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Legislative Assembly for the ACT: 2018 Week 04 Hansard (Thursday, 12 April 2018) . . Page.. 1383 ..

In terms of the specifics, all of the women employed at the AMC bakery have completed, or are currently in the process of completing, training. Almost half of the women employed at the AMC bakery have successfully completed recognised units of competency, including work health and safety, using hygienic practices in food safety and numeracy foundation skills. The remaining women are in the process of completing these units.

As you can see by the very names of these units, they are the sorts of things that are applicable well beyond the specifics of baking. They could be applied in quite a few areas of the hospitality sector in particular.

MS CODY: Has feedback from those undertaking the bakery apprenticeships been provided? If so, what has the feedback been?

MR RATTENBURY: I have been in the fortunate position to have direct feedback from those working in the bakery during an onsite visit at the AMC. I have to say that it has overwhelmingly been very positive. The women have said to me that they really enjoy working in the bakery. It helps pass the time, which is an important consideration. It also gives them a real sense of purpose and pride in what they are doing.

I was particularly pleased to be at the AMC just before Easter, where the ladies were baking hot cross buns for the first time. They were providing them not only to everybody in the AMC over the Easter period but also providing some to Beryl Women’s Refuge as a way of supporting the community. The pride the ladies took in being able to contribute to the community in that way was very welcome.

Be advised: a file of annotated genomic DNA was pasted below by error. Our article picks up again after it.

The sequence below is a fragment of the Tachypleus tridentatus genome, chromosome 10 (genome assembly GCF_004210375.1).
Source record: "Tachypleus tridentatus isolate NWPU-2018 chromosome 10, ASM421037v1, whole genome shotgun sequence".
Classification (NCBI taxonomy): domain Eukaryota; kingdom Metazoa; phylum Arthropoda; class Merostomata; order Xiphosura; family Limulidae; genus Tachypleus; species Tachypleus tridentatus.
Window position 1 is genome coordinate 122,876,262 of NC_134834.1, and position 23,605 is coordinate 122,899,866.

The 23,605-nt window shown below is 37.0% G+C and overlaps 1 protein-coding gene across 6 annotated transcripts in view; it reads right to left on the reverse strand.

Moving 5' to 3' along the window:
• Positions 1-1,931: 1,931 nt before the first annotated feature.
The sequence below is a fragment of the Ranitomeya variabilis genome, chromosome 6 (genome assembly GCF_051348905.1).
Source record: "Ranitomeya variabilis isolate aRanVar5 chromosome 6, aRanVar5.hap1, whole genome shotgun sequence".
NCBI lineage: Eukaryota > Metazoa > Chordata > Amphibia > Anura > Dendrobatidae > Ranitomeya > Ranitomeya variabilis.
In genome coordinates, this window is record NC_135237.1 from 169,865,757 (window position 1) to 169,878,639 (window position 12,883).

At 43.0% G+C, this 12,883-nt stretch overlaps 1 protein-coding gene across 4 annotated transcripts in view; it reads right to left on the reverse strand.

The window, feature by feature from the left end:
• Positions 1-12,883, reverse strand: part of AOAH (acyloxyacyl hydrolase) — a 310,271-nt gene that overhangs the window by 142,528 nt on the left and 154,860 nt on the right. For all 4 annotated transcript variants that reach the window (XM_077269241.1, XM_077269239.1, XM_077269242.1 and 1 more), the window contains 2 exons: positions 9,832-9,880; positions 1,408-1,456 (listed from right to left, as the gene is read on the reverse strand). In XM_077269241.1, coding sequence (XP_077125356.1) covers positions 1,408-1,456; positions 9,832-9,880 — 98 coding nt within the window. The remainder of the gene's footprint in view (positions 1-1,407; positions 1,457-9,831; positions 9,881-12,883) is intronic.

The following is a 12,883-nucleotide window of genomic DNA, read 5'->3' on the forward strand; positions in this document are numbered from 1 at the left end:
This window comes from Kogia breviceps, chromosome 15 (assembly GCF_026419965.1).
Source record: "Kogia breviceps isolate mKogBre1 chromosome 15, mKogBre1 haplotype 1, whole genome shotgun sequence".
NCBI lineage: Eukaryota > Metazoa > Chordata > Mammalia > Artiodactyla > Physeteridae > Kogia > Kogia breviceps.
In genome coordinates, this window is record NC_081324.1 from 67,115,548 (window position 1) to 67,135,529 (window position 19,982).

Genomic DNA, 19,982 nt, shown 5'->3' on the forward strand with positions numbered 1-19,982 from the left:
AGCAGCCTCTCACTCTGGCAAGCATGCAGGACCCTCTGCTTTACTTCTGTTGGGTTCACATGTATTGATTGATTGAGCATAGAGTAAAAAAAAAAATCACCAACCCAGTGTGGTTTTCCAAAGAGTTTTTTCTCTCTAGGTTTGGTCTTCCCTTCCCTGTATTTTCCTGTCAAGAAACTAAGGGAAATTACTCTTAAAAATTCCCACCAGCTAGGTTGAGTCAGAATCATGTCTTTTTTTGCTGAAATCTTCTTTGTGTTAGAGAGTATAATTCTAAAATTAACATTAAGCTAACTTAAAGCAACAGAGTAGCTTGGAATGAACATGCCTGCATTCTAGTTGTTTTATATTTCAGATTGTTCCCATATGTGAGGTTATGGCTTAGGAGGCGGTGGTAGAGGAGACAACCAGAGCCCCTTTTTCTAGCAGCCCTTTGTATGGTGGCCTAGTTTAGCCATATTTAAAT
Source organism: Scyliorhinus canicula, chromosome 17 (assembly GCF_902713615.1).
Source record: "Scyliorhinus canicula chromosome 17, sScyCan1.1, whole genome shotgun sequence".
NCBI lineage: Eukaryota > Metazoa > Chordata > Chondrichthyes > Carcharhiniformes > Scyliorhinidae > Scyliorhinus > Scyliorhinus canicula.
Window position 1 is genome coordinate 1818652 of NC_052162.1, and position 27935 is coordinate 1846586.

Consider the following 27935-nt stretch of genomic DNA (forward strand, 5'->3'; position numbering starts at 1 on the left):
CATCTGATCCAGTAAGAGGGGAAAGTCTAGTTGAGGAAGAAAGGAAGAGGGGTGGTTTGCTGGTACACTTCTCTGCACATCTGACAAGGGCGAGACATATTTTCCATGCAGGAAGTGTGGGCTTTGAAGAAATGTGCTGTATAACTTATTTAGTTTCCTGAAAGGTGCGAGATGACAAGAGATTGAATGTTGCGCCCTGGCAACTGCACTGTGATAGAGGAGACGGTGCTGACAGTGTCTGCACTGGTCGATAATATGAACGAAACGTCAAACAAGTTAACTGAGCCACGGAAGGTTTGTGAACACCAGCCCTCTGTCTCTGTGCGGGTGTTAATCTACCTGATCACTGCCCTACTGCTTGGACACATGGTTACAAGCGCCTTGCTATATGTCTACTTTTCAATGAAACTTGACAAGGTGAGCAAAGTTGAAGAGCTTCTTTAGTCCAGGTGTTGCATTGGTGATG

MS ORR: Minister, is any other accredited training being offered? If so, what units are they?

MR RATTENBURY: One of my agendas as the minister is to ensure that we have a range of industries provided at the AMC, and corrective services are currently working on what other potential industries we can offer and, therefore, what other accreditation and trade training opportunities might be applied. Expanding employment industries is obviously very important for the rehabilitation program and having a broader range of skills available and different trades qualifications only enhances the opportunity for people to reintegrate into the community more effectively when they finish their period of incarceration.

Bimberi Youth Justice Centre—staffing

MS LEE: My question is to the Minister for Disability, Children and Youth. Minister, when you were asked last year if children had ever been kept in their rooms because of insufficient staffing at Bimberi, you replied, “On occasion young people are required to remain in their rooms for short periods for an operational lockdown to cover staff meetings, training and lunch breaks.” Minister, why did you not confirm then, as we know now, that children were indeed being kept in their rooms because of a lack of staff?

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